Understanding what is possible and what is not in ecological communities.

Twitter: @MIT_ecology

- Congratulations to the new Dr. Cenci! The group wishes him the best of lucks in his new adventure at DCI investment funds.
- Congratulations to Mohammad AlAdwani for successfully obtaining his Masters in Science by carrying out terrific work on functional responses!
- The group welcomes Pengjuan Zu (chemical ecologists), who will join us as a postdoc in December!

Our research program

The goal of the Structural Ecology Group is to understand and quantify the uncertainty (or risk) associated with the persistence of biological populations under changing biotic and abiotic environments. This uncertainty comes from two main sources: the unknown exact equations governing the dynamics of a population’s interactions with other populations and abiotic factors, and how and when environmental variations can change these dynamics.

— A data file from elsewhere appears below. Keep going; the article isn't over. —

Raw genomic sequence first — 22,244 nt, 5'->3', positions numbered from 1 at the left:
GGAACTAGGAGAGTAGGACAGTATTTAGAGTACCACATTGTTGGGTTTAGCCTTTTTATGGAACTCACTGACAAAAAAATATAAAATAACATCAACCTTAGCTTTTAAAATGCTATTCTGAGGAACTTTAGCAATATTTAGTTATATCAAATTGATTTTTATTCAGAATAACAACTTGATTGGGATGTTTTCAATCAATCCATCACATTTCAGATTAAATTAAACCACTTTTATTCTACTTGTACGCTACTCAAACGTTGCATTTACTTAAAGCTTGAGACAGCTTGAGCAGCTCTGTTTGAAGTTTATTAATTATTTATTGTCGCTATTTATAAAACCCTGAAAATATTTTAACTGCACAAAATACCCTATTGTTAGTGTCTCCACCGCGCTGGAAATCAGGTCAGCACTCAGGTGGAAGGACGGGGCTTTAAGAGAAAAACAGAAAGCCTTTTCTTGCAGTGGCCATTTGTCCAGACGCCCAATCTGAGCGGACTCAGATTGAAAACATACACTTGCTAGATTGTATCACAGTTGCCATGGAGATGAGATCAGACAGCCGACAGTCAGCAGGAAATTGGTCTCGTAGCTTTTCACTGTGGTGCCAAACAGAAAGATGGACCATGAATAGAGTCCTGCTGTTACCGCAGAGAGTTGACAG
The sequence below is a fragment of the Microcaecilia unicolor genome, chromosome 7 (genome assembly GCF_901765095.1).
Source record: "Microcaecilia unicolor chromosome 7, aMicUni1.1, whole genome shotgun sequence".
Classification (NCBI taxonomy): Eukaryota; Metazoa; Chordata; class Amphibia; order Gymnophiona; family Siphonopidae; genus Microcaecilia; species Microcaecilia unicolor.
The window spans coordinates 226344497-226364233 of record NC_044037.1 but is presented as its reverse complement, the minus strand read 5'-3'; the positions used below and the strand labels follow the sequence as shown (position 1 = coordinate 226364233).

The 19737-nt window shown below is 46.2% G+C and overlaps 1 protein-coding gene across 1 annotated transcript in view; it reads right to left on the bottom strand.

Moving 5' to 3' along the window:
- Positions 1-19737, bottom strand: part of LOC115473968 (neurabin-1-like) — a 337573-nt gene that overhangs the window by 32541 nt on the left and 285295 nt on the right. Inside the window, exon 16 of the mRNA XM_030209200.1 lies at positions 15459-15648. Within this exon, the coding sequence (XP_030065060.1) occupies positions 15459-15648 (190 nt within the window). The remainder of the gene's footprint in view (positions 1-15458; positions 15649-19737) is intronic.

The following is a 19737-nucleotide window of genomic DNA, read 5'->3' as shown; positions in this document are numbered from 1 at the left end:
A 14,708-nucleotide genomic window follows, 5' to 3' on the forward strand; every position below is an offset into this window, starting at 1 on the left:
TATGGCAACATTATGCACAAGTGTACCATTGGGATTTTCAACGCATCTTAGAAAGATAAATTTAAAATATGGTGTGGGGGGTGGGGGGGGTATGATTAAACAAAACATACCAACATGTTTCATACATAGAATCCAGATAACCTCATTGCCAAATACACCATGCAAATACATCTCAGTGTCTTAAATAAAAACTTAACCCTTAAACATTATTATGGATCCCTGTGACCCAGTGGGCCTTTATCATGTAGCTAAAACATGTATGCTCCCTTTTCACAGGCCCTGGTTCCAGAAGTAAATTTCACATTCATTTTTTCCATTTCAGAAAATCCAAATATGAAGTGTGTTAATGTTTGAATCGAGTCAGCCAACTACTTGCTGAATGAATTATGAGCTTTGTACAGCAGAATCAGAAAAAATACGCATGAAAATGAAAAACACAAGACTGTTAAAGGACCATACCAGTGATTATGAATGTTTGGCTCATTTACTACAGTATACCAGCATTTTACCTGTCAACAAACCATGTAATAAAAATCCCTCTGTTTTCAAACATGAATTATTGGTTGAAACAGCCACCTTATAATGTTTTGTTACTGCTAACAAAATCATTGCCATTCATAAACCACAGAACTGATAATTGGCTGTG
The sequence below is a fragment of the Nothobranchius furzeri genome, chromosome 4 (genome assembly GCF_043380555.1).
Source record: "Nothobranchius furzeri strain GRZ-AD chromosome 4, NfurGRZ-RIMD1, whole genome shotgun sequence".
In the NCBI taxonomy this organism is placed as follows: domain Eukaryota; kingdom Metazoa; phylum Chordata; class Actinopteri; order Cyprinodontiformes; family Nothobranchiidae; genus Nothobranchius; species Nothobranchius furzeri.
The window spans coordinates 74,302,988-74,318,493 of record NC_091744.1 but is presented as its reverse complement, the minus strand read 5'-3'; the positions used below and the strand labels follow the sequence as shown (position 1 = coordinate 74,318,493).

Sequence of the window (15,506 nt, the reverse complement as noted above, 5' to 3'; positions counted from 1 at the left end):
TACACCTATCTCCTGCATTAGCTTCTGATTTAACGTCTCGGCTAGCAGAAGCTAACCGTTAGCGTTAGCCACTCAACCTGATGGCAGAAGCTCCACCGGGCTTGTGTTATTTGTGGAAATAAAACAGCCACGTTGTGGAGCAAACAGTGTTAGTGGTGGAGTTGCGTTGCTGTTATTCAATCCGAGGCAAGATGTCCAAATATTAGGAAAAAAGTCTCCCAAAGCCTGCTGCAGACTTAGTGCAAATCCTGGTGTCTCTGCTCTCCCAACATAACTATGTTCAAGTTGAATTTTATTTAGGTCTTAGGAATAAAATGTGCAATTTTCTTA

To assess this uncertainty, the Group adopts both a probabilistic and a systems approach rooted on the notion of structural stability. Formally, a dynamical system is said to be structurally stable if the topology of the phase portrait is preserved under smooth changes of the vector field. Because is virtually impossible to know a priori all the changing biotic and biotic factors affecting the dynamics of biological populations, it is then necessary to quantify from a probabilistic point of view the range of conditions compatible with their persistence. In this line, the group develops novel parametric and nonparametric methods to estimate such conditions and to be able to understand and predict the behavior of entire ecological communities under environmental change.